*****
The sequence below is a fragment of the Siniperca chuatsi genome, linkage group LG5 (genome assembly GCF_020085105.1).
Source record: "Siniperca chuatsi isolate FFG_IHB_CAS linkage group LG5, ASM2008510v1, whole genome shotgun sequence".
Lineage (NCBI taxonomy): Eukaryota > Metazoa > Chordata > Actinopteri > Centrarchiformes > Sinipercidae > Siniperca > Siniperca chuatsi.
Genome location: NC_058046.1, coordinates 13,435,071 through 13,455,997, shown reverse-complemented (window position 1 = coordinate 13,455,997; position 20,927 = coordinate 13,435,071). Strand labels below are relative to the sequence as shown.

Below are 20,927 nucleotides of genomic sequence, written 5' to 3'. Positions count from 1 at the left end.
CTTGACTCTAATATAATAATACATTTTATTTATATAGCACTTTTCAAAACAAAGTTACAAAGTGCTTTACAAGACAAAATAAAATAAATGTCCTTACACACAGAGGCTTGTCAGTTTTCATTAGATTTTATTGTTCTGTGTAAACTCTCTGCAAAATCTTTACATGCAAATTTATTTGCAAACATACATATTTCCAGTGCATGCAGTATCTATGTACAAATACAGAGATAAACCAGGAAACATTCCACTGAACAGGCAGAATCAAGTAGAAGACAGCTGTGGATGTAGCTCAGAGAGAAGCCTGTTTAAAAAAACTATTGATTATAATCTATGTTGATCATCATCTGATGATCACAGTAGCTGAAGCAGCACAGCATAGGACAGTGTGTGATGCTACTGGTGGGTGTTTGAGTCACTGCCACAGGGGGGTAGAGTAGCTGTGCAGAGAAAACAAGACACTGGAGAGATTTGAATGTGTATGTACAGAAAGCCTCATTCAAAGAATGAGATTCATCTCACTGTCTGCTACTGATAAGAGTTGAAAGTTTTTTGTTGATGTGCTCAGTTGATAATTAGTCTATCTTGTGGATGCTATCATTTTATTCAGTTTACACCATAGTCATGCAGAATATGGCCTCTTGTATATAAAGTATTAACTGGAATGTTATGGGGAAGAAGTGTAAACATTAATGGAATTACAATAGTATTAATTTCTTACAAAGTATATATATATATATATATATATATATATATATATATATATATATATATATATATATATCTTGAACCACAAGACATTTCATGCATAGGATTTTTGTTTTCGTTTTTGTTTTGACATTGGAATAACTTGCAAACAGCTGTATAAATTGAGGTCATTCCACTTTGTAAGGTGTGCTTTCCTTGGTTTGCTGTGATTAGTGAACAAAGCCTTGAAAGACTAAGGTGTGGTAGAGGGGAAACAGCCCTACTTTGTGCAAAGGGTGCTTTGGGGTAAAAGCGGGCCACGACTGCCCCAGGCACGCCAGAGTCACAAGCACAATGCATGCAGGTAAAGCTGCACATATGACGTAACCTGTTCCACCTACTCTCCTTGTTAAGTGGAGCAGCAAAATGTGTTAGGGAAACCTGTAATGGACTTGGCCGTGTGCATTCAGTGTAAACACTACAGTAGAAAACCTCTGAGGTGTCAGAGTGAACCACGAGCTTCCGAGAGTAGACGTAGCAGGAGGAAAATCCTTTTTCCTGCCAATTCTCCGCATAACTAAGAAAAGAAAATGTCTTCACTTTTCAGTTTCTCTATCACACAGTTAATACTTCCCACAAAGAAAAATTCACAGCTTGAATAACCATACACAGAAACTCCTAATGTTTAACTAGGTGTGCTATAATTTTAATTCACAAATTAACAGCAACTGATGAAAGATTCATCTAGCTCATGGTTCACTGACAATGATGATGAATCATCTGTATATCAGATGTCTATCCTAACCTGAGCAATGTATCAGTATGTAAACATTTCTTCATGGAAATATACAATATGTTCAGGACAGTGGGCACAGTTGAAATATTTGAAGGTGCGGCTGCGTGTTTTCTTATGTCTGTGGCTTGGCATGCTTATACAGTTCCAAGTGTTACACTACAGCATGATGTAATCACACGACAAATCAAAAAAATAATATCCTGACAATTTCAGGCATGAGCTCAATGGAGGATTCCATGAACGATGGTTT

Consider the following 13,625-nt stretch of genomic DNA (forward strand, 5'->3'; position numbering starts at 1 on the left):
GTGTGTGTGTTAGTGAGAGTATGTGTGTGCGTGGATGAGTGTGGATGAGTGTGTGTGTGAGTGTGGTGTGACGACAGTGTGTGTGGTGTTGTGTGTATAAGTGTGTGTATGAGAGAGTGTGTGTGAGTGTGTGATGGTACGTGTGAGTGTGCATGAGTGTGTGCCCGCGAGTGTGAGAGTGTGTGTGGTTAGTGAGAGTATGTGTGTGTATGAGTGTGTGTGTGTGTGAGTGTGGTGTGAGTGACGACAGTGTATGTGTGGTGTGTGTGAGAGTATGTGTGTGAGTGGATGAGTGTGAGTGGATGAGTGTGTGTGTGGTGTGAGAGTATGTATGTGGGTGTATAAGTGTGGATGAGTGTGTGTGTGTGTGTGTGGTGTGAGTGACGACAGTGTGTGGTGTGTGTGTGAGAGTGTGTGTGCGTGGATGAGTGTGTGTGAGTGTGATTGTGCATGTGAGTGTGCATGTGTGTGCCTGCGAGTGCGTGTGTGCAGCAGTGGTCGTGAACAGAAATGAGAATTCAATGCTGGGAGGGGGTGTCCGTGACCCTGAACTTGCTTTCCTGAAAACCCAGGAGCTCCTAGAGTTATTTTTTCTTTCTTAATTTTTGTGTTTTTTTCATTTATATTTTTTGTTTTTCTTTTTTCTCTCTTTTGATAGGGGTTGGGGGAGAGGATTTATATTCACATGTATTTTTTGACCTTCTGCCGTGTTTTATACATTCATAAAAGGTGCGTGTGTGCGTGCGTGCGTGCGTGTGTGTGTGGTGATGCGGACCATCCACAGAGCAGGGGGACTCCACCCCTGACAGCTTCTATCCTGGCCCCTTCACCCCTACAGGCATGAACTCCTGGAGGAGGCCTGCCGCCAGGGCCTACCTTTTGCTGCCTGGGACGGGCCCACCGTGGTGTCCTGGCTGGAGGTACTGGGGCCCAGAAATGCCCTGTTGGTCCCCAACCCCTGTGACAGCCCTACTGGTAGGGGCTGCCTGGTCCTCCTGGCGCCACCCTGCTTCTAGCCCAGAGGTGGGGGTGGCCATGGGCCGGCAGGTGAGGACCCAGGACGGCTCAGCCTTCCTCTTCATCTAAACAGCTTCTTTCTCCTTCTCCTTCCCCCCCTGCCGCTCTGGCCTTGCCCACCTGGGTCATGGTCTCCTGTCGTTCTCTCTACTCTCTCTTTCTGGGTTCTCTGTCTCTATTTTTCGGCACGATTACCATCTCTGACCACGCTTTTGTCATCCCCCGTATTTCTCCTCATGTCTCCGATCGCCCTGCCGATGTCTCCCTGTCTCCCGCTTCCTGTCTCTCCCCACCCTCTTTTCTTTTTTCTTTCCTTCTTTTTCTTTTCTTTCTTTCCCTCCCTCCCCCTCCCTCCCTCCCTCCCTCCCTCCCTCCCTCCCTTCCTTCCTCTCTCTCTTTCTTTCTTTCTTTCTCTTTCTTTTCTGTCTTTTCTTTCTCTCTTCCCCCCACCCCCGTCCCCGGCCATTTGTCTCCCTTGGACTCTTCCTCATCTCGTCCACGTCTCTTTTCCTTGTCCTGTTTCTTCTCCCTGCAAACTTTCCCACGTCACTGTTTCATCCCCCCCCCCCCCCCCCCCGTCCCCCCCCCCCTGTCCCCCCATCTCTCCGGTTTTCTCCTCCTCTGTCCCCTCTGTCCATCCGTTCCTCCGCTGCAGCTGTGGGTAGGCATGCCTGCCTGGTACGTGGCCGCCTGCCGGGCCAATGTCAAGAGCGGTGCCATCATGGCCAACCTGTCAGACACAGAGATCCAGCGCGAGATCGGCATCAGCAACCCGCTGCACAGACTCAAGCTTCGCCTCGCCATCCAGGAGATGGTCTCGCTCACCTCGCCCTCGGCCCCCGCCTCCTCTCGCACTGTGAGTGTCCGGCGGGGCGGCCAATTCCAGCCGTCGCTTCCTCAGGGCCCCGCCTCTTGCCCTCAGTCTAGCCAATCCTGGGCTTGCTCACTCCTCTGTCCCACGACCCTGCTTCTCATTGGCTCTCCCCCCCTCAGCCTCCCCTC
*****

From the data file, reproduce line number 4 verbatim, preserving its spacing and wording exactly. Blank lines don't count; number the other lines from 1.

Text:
Genome location: NC_058046.1, coordinates 13,435,071 through 13,455,997, shown reverse-complemented (window position 1 = coordinate 13,455,997; position 20,927 = coordinate 13,435,071). Strand labels below are relative to the sequence as shown.